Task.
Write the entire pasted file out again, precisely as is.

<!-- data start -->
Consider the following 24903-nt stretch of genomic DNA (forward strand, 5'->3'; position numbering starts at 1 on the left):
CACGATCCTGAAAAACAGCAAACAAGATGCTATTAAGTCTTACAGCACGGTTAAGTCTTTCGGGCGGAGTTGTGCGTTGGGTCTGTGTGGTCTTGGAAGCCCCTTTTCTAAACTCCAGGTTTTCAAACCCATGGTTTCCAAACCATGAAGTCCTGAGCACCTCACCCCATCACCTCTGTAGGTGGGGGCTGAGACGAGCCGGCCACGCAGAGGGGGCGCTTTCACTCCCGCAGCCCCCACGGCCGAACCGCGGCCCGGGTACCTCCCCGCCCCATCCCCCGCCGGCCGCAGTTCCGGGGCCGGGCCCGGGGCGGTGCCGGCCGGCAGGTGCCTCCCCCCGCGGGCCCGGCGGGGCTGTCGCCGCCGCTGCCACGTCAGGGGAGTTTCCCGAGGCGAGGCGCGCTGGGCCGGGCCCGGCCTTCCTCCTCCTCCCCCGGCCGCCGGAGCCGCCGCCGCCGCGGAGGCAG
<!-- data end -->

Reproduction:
Consider the following 24903-nt stretch of genomic DNA (forward strand, 5'->3'; position numbering starts at 1 on the left):
CACGATCCTGAAAAACAGCAAACAAGATGCTATTAAGTCTTACAGCACGGTTAAGTCTTTCGGGCGGAGTTGTGCGTTGGGTCTGTGTGGTCTTGGAAGCCCCTTTTCTAAACTCCAGGTTTTCAAACCCATGGTTTCCAAACCATGAAGTCCTGAGCACCTCACCCCATCACCTCTGTAGGTGGGGGCTGAGACGAGCCGGCCACGCAGAGGGGGCGCTTTCACTCCCGCAGCCCCCACGGCCGAACCGCGGCCCGGGTACCTCCCCGCCCCATCCCCCGCCGGCCGCAGTTCCGGGGCCGGGCCCGGGGCGGTGCCGGCCGGCAGGTGCCTCCCCCCGCGGGCCCGGCGGGGCTGTCGCCGCCGCTGCCACGTCAGGGGAGTTTCCCGAGGCGAGGCGCGCTGGGCCGGGCCCGGCCTTCCTCCTCCTCCCCCGGCCGCCGGAGCCGCCGCCGCCGCGGAGGCAG